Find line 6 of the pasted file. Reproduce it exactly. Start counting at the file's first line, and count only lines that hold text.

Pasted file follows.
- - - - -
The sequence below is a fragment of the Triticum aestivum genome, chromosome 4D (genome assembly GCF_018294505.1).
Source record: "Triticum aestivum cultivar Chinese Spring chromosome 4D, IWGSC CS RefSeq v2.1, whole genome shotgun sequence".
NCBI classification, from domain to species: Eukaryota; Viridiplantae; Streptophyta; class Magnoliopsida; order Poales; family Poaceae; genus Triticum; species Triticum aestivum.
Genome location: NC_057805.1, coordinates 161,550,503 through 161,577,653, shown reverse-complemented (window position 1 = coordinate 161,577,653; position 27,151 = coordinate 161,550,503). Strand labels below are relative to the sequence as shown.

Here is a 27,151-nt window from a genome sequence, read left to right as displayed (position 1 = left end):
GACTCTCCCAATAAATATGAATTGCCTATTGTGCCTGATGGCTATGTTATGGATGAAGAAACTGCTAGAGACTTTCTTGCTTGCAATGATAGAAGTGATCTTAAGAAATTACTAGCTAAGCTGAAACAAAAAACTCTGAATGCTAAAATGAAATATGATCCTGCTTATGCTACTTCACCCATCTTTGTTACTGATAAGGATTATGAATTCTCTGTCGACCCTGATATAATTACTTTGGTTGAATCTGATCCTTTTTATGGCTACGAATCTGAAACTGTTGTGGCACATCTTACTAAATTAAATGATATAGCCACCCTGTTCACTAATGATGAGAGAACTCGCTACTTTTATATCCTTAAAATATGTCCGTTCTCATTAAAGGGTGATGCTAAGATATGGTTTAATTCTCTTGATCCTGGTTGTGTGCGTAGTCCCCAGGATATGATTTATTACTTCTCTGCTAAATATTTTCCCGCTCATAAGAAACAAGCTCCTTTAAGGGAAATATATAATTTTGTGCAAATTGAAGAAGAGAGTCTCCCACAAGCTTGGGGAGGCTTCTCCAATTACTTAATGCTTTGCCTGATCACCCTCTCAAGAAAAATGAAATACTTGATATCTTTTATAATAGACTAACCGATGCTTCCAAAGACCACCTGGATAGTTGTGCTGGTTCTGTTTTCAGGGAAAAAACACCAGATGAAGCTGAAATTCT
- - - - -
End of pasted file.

GACTCTCCCAATAAATATGAATTGCCTATTGTGCCTGATGGCTATGTTATGGATGAAGAAACTGCTAGAGACTTTCTTGCTTGCAATGATAGAAGTGATCTTAAGAAATTACTAGCTAAGCTGAAACAAAAAACTCTGAATGCTAAAATGAAATATGATCCTGCTTATGCTACTTCACCCATCTTTGTTACTGATAAGGATTATGAATTCTCTGTCGACCCTGATATAATTACTTTGGTTGAATCTGATCCTTTTTATGGCTACGAATCTGAAACTGTTGTGGCACATCTTACTAAATTAAATGATATAGCCACCCTGTTCACTAATGATGAGAGAACTCGCTACTTTTATATCCTTAAAATATGTCCGTTCTCATTAAAGGGTGATGCTAAGATATGGTTTAATTCTCTTGATCCTGGTTGTGTGCGTAGTCCCCAGGATATGATTTATTACTTCTCTGCTAAATATTTTCCCGCTCATAAGAAACAAGCTCCTTTAAGGGAAATATATAATTTTGTGCAAATTGAAGAAGAGAGTCTCCCACAAGCTTGGGGAGGCTTCTCCAATTACTTAATGCTTTGCCTGATCACCCTCTCAAGAAAAATGAAATACTTGATATCTTTTATAATAGACTAACCGATGCTTCCAAAGACCACCTGGATAGTTGTGCTGGTTCTGTTTTCAGGGAAAAAACACCAGATGAAGCTGAAATTCT